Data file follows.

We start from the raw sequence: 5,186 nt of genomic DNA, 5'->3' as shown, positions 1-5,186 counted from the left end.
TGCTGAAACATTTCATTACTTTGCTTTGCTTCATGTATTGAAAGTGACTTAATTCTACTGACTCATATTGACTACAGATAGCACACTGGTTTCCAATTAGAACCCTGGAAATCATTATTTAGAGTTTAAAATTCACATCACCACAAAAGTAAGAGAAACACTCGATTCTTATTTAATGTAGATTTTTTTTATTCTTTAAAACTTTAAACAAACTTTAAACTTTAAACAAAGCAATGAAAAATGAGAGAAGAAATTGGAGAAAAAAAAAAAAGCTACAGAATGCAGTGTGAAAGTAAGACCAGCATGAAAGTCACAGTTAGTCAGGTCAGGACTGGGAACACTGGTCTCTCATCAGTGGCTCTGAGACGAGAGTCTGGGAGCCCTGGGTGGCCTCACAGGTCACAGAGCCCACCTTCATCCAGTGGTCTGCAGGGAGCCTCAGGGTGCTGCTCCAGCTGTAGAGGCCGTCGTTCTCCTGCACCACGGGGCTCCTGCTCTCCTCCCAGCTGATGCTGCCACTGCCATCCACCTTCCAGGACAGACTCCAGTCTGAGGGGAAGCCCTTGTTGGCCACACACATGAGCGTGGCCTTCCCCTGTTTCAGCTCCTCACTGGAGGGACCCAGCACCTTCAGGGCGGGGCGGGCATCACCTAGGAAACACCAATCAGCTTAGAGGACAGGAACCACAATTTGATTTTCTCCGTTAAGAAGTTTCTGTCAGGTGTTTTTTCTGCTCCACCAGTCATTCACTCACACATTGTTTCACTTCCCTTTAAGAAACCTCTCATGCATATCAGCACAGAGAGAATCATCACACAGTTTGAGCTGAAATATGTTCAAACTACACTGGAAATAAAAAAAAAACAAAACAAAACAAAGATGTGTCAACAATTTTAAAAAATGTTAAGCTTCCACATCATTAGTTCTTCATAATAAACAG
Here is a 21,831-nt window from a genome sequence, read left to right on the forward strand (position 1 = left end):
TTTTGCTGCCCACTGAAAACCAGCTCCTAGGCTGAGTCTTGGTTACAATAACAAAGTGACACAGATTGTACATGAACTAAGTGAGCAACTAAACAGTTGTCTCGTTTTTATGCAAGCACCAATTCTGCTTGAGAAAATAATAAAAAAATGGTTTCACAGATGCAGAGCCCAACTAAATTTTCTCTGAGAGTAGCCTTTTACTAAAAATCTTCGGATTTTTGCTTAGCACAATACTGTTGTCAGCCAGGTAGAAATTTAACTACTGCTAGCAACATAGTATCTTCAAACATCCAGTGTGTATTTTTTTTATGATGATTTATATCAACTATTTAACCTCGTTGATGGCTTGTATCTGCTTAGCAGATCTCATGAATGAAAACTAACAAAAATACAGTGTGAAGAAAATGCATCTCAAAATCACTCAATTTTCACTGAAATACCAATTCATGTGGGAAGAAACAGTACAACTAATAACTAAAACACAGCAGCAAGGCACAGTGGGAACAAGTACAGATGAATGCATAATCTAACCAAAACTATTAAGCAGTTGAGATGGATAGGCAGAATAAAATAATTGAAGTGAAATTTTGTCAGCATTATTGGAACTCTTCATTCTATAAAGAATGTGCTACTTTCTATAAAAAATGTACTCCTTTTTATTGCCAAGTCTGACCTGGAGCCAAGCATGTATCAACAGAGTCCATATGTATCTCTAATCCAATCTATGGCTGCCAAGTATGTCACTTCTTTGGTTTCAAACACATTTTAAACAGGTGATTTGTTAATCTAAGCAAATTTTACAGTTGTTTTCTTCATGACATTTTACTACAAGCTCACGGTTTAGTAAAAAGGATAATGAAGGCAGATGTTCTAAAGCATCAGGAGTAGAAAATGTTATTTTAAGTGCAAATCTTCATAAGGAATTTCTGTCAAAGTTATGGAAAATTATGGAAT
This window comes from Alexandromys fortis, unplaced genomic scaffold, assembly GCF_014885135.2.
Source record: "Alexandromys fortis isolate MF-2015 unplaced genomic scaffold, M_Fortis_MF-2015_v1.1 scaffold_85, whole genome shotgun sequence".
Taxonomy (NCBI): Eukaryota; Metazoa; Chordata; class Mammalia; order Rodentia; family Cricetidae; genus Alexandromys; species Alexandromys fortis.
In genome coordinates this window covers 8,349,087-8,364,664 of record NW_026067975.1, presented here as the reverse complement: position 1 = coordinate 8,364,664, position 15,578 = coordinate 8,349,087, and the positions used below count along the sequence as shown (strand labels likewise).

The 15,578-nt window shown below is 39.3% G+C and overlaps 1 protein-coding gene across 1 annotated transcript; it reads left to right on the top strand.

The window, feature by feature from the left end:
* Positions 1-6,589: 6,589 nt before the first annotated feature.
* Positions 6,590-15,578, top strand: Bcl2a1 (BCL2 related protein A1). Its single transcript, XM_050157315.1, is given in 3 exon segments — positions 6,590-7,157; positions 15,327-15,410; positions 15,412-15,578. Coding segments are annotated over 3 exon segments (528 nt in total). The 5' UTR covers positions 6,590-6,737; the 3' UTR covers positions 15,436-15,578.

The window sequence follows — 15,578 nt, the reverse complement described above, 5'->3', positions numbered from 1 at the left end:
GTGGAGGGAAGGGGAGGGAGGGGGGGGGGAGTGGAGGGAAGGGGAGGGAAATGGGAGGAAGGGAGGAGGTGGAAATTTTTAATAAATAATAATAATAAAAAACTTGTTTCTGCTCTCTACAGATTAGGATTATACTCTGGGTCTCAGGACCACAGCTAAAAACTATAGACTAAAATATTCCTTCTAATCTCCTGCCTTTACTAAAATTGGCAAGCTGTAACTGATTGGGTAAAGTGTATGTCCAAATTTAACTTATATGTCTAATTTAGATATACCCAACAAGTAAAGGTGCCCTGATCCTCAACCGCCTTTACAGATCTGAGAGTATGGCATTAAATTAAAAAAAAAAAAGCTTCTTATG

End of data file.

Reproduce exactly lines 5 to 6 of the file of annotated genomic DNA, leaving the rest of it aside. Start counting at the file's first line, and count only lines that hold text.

This window comes from Alexandromys fortis, unplaced genomic scaffold, assembly GCF_014885135.2.
Source record: "Alexandromys fortis isolate MF-2015 unplaced genomic scaffold, M_Fortis_MF-2015_v1.1 scaffold_85, whole genome shotgun sequence".